Palestinian Killed by Homemade Grenade [ AP World News ] An 18-year-old Palestinian man was killed when Pales
Jan 27th, 2003 by Ken Hagler

Palestinian Killed by Homemade Grenade [AP World News]

bq. An 18-year-old Palestinian man was killed when Palestinian militants tossed a homemade grenade at a funeral procession in the southern Gaza Strip (news – web sites) on Monday, hospital officials said.

The youth, Said Mabi, was badly wounded by shrapnel and died before reaching the hospital, said Dr. Ali Moussa at Rafah hospital. Mabi was part of a procession at the funeral of two Palestinians killed Sunday.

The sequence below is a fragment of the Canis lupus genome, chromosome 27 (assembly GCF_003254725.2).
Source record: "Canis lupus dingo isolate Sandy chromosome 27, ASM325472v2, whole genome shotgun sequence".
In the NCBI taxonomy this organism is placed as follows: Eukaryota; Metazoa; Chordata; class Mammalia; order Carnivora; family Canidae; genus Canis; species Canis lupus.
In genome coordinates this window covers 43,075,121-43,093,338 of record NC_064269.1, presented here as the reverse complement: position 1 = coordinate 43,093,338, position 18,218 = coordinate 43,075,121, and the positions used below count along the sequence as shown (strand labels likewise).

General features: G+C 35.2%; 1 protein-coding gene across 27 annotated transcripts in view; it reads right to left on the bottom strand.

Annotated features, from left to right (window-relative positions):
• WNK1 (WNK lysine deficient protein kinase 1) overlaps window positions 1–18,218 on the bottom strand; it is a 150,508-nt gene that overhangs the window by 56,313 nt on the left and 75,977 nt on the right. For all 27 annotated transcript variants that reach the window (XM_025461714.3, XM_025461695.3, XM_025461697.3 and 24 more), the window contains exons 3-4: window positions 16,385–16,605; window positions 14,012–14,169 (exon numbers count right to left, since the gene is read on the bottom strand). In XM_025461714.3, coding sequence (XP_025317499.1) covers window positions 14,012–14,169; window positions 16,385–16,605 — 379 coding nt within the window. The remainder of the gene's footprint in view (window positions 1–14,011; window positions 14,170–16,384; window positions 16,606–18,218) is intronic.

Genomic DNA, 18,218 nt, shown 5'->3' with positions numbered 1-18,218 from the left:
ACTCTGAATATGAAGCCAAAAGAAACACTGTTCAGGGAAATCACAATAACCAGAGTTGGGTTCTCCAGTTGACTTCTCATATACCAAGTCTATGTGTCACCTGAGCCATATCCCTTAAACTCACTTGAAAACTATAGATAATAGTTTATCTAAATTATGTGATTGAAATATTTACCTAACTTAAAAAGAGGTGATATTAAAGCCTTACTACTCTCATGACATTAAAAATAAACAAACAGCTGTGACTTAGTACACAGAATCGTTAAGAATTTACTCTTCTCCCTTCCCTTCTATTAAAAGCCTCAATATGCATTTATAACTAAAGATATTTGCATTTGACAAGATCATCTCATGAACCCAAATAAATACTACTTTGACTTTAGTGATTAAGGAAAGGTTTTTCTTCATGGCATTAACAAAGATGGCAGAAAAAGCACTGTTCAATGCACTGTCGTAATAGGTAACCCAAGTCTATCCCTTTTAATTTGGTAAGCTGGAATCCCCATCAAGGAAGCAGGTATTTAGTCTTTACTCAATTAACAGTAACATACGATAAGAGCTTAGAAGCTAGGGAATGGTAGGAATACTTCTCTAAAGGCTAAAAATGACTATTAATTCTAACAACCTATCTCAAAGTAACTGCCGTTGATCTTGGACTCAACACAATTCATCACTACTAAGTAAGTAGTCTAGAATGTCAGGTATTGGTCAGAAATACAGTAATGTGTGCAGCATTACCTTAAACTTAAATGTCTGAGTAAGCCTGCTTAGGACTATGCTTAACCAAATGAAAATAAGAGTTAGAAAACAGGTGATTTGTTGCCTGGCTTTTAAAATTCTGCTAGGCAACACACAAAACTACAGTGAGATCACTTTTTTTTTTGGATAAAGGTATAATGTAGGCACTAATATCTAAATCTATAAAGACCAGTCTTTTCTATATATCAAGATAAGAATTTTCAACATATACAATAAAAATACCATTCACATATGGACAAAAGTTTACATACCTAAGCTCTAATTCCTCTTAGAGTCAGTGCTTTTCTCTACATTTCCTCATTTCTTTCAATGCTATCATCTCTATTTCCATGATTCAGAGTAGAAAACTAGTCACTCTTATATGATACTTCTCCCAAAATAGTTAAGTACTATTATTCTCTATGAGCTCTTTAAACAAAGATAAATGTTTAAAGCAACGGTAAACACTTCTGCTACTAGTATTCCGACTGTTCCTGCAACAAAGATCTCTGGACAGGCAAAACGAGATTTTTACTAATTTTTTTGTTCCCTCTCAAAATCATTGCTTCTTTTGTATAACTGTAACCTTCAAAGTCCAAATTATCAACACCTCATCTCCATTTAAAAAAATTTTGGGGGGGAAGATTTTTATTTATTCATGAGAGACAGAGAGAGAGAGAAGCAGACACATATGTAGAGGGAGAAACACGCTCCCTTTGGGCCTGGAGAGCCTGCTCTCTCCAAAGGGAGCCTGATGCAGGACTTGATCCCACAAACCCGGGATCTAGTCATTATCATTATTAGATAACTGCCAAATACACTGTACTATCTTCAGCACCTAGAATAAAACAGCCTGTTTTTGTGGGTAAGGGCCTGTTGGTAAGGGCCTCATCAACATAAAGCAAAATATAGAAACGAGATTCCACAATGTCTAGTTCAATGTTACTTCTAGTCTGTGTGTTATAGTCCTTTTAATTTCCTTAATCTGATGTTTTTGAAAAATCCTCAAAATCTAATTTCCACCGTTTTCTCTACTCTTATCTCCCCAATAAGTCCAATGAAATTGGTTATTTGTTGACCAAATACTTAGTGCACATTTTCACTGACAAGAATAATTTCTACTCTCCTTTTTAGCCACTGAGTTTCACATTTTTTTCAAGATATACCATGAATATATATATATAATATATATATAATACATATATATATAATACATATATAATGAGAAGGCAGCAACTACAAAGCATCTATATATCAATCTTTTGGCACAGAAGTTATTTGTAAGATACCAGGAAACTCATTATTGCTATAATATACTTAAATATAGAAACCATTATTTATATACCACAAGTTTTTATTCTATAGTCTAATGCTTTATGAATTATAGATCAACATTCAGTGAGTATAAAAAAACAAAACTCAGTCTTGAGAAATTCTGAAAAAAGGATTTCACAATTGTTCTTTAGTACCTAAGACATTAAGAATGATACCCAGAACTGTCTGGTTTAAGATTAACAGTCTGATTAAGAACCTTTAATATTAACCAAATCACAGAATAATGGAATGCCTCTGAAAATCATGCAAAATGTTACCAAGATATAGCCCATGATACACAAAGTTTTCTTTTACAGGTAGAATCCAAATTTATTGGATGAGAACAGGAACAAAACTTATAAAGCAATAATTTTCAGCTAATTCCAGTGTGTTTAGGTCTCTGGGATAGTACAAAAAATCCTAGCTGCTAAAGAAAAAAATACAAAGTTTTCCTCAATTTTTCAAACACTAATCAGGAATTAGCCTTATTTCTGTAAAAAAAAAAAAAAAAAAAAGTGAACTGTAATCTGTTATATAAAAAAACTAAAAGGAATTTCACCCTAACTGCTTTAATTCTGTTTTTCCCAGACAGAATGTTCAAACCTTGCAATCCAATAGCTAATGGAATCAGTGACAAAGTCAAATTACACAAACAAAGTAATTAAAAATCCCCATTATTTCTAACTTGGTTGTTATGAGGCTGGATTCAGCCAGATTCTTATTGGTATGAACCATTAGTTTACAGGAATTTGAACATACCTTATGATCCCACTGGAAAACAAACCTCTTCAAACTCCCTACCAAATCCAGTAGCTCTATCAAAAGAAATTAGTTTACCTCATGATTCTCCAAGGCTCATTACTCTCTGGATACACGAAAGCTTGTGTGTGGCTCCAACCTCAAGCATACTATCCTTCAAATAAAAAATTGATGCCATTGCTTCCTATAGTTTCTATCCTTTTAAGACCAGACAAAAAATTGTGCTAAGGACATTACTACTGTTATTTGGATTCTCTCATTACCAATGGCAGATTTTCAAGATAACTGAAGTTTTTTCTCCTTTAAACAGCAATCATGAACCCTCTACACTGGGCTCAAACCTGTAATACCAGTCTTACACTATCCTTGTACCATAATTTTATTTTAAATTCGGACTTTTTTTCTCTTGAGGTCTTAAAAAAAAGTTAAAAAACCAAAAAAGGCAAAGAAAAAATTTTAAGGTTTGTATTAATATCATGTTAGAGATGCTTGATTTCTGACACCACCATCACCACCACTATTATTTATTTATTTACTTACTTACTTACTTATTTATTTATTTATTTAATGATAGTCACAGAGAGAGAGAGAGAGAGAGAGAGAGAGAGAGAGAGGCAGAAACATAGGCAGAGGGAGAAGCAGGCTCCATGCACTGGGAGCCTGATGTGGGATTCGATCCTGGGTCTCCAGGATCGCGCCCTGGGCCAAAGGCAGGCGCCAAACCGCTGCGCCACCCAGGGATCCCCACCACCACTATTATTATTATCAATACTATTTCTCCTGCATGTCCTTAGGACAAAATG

During funerals, Palestinian militants routinely fire automatic rifles into the air and call for revenge against Israel. It appeared the grenade was thrown as a show of strength and was not intended to harm anyone, witnesses said.

Although the article doesn’t say so, the Palestinians killed Sunday were also terrorists. This episode highlights the major problem faced by the PLO–no matter how hard they try, they’re just too stupid to win.

Abortion Is the Health of the State .
Jan 25th, 2003 by Ken Hagler